The umpire’s dissent is the latest AFL unnecessary overreaction

Giz, the umpire’s disagreement is the only stupid punishment that the AFL has come up with.

Just about.

There have been so many knee-jerk reactions to aesthetic problems rather than physical problems that it is difficult to distinguish them. What they show is that if the AFL has a great thing, it reacts extra.

So now it is a problem for the players to take up arms (in themselves) in the midst of hatred or frustration or even frustration after the umpire’s decision.

Make them 50 meters fine.

Ignoring this punishment reflects many of these reactions. In the heat of the moment, the AFL is urging players to practice censorship on themselves. An exciting time in the game, a match in balance, a decision – or, God forbid, a Bad Decision – goes against a player, and they stay clinically calm?


And we qualify to respond like a perverted child by licensing umpires who are given legitimacy instead of education.

Someone might throw a fake comparison, like, “You don’t talk to a cop, do you?” Okay, you can ask for an explanation for a ticket. And you can resort to challenging any crime through the courts.

I throw it there because it needs to be viewed in isolation. This is the death penalty – you have no choice. No appeal. There is no moratorium on executions.

Rules are essential in any game, I’ll give it to you. But there should be a reward or punishment for an action that affects the game. We have people holding, disposing of wrongs, pushing back, too high etc. But the umpire disagrees? This is equivalent to punishing a player for shining on an opponent.

How does a player affect the game by throwing their weapons? Does it stand in the way of the opponent? Does it prevent the ball carrier from taking action? Does it in any way affect the speed of competition?

No. The problem is it’s bad to see. We can’t oppose umpires, can we?

Tom Mitchell of the Hawks talks to AFL field umpire Hayden Gavin after a 50-meter penalty was awarded to Geelong in the 2022 AFL Round 05 match between the Hawthorne Hawks and the Geelong Cats at the Melbourne Cricket Ground on April 18, 2022.  Australia.  (Michael Wilson / AFL photo via Getty Images)

(Michael Wilson / AFL photo via Getty Images)

Because it is an epidemic in the AFL, the players are revolting against the umpiring decision. We have come close to the level of how pro wrestlers treat referees. We can only do one thing by hitting a player umpire or hitting them with their chairs or throwing them off the field.

Well, no.

Even the worst incidents are a sign of disobedience that umpires have repeatedly shown they can de-escalate.

We were actually proud to allow our backchat. The old AFL promo circulating on social media showing John McEnroe – the legend for his on-court tantrum – is amazing that AFL players can talk to umpires.

If we don’t want that level of discourse anymore, that’s fine; Punish public players. Although, in truth, even it is unnecessary. Just as the umpires were instructed to throw the ball immediately to avoid a blow, continuing the game would suddenly silence any protest.

Think about it: On the contrary, it is only a problem if the umpire is involved. If a player complains, the umpire can ignore him and continue playing. What? Too controversial? Too simple? But that’s what we’re asking the players to do – keep playing.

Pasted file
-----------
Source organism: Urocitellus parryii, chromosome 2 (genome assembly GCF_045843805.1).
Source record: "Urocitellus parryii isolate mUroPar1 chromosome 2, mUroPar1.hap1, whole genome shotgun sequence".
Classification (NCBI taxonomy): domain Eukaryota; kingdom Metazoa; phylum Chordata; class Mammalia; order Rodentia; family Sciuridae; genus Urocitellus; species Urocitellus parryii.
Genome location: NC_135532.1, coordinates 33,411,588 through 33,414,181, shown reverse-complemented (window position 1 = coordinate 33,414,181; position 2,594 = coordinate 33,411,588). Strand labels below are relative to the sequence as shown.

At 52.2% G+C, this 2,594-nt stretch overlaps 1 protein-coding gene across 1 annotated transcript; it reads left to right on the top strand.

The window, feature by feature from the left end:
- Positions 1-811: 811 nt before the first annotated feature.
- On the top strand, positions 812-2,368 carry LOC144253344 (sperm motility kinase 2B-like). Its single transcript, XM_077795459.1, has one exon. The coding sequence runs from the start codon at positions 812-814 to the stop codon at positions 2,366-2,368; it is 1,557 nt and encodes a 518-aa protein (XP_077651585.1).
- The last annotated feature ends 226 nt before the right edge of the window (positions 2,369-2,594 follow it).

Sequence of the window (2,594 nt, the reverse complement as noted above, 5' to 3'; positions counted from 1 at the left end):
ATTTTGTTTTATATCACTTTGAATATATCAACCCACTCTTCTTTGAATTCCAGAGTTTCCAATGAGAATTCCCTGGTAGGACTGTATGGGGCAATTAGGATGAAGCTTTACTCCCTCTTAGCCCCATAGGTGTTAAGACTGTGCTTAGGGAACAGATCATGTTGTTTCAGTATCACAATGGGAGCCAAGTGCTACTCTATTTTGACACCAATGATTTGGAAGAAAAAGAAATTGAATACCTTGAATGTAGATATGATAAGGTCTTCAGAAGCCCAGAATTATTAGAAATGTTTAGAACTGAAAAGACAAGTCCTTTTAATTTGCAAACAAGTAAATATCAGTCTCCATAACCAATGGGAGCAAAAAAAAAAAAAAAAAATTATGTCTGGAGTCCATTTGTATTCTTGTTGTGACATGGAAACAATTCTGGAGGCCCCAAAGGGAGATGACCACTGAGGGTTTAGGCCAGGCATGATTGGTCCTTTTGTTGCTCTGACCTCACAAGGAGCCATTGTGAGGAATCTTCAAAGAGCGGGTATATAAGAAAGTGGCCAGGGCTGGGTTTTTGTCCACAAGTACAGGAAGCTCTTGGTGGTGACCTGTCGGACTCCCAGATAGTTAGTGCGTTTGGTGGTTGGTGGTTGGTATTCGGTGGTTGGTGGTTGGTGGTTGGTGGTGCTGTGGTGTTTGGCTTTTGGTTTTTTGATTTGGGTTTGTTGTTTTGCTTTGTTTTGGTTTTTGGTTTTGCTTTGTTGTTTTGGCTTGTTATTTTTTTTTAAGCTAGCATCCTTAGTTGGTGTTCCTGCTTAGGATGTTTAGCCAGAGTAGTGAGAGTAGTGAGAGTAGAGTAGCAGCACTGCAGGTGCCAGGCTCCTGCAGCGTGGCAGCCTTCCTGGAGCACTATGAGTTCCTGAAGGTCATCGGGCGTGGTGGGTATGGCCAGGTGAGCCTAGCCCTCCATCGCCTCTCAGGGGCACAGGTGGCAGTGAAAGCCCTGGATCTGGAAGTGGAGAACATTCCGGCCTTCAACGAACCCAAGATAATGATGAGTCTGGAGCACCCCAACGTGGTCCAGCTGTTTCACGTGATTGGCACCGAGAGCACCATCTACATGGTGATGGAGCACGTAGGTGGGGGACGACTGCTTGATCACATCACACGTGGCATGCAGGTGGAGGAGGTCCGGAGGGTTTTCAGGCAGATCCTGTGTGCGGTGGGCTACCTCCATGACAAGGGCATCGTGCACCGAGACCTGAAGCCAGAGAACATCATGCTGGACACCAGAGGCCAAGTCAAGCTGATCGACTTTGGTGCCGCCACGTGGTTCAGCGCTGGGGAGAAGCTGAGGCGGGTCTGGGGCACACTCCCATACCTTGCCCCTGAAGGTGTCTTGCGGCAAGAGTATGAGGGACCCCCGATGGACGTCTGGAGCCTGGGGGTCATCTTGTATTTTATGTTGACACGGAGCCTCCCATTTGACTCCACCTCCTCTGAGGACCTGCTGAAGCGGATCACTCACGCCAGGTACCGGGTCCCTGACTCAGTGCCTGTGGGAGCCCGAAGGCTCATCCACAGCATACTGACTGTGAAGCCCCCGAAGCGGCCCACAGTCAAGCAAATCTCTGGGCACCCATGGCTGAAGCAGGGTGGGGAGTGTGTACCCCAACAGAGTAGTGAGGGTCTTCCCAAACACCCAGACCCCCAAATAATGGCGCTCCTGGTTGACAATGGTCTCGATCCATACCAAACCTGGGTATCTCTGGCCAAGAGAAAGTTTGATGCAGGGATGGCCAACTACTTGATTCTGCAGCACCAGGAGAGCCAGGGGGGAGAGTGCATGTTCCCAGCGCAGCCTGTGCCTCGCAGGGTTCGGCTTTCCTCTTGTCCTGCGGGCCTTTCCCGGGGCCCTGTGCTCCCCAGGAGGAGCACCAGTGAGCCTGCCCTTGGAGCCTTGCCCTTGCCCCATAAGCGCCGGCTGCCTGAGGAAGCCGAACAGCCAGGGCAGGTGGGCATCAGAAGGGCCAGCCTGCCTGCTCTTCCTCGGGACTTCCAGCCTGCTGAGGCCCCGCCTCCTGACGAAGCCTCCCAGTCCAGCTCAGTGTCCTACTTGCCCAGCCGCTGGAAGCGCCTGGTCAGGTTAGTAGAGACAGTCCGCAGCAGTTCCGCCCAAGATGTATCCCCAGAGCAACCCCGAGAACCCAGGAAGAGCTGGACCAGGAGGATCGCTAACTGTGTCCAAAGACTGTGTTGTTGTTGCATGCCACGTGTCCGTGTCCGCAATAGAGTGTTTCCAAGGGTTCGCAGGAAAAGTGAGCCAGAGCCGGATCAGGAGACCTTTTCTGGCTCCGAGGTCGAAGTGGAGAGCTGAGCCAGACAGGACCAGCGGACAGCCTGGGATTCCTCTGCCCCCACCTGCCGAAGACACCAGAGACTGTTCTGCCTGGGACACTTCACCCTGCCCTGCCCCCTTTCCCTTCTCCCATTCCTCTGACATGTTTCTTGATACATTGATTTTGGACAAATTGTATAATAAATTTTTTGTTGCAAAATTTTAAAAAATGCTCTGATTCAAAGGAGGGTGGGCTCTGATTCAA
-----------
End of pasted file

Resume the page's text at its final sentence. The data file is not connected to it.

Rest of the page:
There is absolutely no problem in the players’ relationship with the umpires and vice versa. It’s just the latest bugbear.

AFL field umpire Eleni Golfotsis.  (Dylan Burns / AFL photo via Getty Images)

(Dylan Burns / AFL photo via Getty Images)

The biggest concern for the AFL is aesthetics: how such performances filter through lower levels and discourage potential umpires from coming through the ranks. You don’t want to be an umpire when you shout, do you? Giz I didn’t know umpires were made of pulses and straw.

I can’t talk about whether the Australian rules are small for umpires, especially umpires who can graduate in the AFL and AFLW ranks.

But if this is a real concern, the answer would seem simpler than telling players to be stupid, emotionless, mute.


If the umpiring were professional and paid a hefty amount of money, it would persuade people to choose a profession.

If the umpires were professional – if they studied the rules and explanations every day (it remains a misconception that interpretations vary not only from game to game but also from quarter to quarter), if they practiced center bounce, maybe we would actually get some consistency and uniformity. . Not just through a game, but through a season.

Of course, as players do, they can also perform clinics to promote the game and their profession. Do you want good public relations with umpires? This way.

This whole thing about forbidding players to express any emotion at the behest of the umpire is a horrible extra reaction to a problem that did not exist.

What it has done is introduce another unwanted rule that will be applied randomly, will have an unwanted effect on the games and will affect a result if not decided.

This is the primary thought. While this has been done conceptually well, it will be a matter of time before it becomes idiosyncratic – a novelty that is there for a moment, then not the next three. How long does it take? It’s already happening, just like it always has with many knee reactions.

This is something that the AFL really should weigh. What’s the bigger problem: do players sometimes express their frustration or do we have another explanation that will upset everyone with its inconsistency and selectivity?

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